Fisker Automotive, the company founded by automobile designer Henrik Fisker (pictured) in 2007 and funded in part with U.S. taxpayer monies, announced his departure on Wednesday due to “disagreements,” according to the New York Times. This could be the final straw as the company has faced a nearly unending series of problems since it first started shipping its high-end electric plug-in subcompact Fisker Karma in late 2011.
After raising more than $1 billion in private equity capital and obtaining a line of credit of another $500 million from the U.S. Department of Energy, the company claims to have sold and delivered about 2,000 Karmas to wealthy individuals who can afford the $100,000+ price tag. The Karma received accolades when it was first introduced back in 2008 at the North American International Auto Show in Detroit, including being named as Vehicle of the Year, one of the “Green Design 100” by Time magazine, and the “Luxury Car of the Year” by Top Gear magazine. But difficulties delayed getting the car into buyers’ hands until late 2011 at which time Consumer Reports magazine bought one for testing. It paid $107,850 for the vehicle and within 200 miles began to have trouble with it. In its March 2012 blog entitled “Bad Karma,” CR reported:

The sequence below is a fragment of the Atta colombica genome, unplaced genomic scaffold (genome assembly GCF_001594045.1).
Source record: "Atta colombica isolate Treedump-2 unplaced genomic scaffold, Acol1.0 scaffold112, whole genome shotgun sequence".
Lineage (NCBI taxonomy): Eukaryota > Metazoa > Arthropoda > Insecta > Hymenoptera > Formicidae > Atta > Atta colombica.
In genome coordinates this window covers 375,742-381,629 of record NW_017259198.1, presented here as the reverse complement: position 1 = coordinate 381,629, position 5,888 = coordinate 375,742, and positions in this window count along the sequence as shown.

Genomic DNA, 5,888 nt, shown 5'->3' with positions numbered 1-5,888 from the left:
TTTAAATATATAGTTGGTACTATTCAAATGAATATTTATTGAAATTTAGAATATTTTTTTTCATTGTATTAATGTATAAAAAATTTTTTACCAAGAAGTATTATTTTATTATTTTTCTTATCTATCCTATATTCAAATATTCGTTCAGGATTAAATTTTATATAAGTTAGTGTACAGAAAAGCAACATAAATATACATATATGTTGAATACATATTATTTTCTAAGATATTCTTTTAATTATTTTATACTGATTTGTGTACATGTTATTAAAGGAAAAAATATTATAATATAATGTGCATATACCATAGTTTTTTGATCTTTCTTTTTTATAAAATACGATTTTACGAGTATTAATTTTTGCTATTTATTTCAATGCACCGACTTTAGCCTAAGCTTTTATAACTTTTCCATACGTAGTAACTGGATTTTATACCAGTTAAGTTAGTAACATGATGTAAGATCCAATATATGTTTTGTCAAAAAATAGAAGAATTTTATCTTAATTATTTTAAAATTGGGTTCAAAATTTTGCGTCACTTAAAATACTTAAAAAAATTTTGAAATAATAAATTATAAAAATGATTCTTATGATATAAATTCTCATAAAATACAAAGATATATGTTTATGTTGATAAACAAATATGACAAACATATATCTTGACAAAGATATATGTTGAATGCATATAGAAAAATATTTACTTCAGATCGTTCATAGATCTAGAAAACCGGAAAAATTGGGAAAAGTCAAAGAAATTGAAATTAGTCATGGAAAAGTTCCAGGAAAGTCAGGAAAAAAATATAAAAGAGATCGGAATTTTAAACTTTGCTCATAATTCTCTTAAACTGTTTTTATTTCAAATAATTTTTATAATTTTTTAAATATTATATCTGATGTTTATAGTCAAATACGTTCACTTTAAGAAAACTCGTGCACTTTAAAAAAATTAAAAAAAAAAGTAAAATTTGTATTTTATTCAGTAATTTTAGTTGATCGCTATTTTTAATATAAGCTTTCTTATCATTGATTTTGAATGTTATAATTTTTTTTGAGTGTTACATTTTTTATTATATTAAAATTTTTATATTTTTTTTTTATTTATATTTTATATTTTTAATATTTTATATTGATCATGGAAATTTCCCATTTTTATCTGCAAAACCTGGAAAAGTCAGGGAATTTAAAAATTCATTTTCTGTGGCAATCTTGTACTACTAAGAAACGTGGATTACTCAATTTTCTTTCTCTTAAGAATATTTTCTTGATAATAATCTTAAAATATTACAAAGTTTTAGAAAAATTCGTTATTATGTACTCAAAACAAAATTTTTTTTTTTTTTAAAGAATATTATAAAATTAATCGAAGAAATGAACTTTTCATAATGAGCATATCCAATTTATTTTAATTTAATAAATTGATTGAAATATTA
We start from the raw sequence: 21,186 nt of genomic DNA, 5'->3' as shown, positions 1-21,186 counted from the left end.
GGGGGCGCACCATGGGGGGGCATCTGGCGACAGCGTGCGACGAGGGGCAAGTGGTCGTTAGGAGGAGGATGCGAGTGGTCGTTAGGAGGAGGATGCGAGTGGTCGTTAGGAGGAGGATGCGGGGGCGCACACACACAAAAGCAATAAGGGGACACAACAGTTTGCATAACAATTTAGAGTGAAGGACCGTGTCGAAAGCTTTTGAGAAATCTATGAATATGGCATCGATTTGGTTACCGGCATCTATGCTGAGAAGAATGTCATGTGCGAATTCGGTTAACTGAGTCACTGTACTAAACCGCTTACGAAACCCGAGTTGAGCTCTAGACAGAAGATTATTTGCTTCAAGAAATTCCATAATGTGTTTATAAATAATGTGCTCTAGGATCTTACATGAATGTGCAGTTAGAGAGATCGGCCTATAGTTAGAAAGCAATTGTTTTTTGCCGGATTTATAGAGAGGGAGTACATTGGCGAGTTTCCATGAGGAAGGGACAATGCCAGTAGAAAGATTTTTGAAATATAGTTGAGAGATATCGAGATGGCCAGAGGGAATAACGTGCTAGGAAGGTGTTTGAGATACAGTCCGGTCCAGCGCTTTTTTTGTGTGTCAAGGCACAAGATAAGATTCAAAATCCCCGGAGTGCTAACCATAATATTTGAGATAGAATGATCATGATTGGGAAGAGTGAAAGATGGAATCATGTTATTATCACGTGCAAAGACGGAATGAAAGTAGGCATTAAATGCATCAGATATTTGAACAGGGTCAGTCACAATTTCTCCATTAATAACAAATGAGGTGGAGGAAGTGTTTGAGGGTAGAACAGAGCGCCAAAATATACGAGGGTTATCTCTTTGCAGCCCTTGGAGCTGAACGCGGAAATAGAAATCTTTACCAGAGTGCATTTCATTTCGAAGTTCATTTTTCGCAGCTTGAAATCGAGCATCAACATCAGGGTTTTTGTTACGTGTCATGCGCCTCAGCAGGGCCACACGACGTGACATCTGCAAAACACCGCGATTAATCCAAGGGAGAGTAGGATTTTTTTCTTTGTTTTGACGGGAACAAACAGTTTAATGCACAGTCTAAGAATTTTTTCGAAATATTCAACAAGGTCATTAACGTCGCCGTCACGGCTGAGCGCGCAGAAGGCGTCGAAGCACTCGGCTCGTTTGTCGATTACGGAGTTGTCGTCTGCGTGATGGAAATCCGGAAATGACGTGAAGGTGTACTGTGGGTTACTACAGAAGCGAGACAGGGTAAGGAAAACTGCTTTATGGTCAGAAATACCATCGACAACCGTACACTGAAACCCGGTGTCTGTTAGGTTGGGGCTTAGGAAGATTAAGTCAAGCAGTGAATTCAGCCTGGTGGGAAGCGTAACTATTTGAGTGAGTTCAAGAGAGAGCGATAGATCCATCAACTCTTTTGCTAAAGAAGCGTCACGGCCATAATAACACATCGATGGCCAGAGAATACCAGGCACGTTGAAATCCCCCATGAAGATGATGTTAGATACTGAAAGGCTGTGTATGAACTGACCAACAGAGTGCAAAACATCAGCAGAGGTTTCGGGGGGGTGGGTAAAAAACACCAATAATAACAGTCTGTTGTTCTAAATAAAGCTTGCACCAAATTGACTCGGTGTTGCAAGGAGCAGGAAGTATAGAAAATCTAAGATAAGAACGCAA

We have owned our car for just a few days; it has less than 200 miles on its odometer. While doing speedometer calibration runs on our test track ... the dashboard flashed a message and sounded a “bing“ showing a major fault. Our technician got the car off the track and put it into Park to go through the owner’s manual to interpret the warning. At that point, the transmission went into Neutral and wouldn't engage any gear through its electronic shifter except Park and Neutral.
We let the car sit for about an hour and restarted it. We could now engage Drive and the same error message disappeared. After moving it only a few feet the error message reappeared and when we tried to engage Reverse the transmission went straight to Park and again no motion gear could be engaged.
After calling the dealer, which is about 100 miles away, they promptly sent a flatbed tow truck to haul away the disabled Fisker.
We buy about 80 cars a year and this is the first time in memory that we have had a car that is undriveable before it has finished our check-in process.
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Photo of Henrik Fisker: AP Images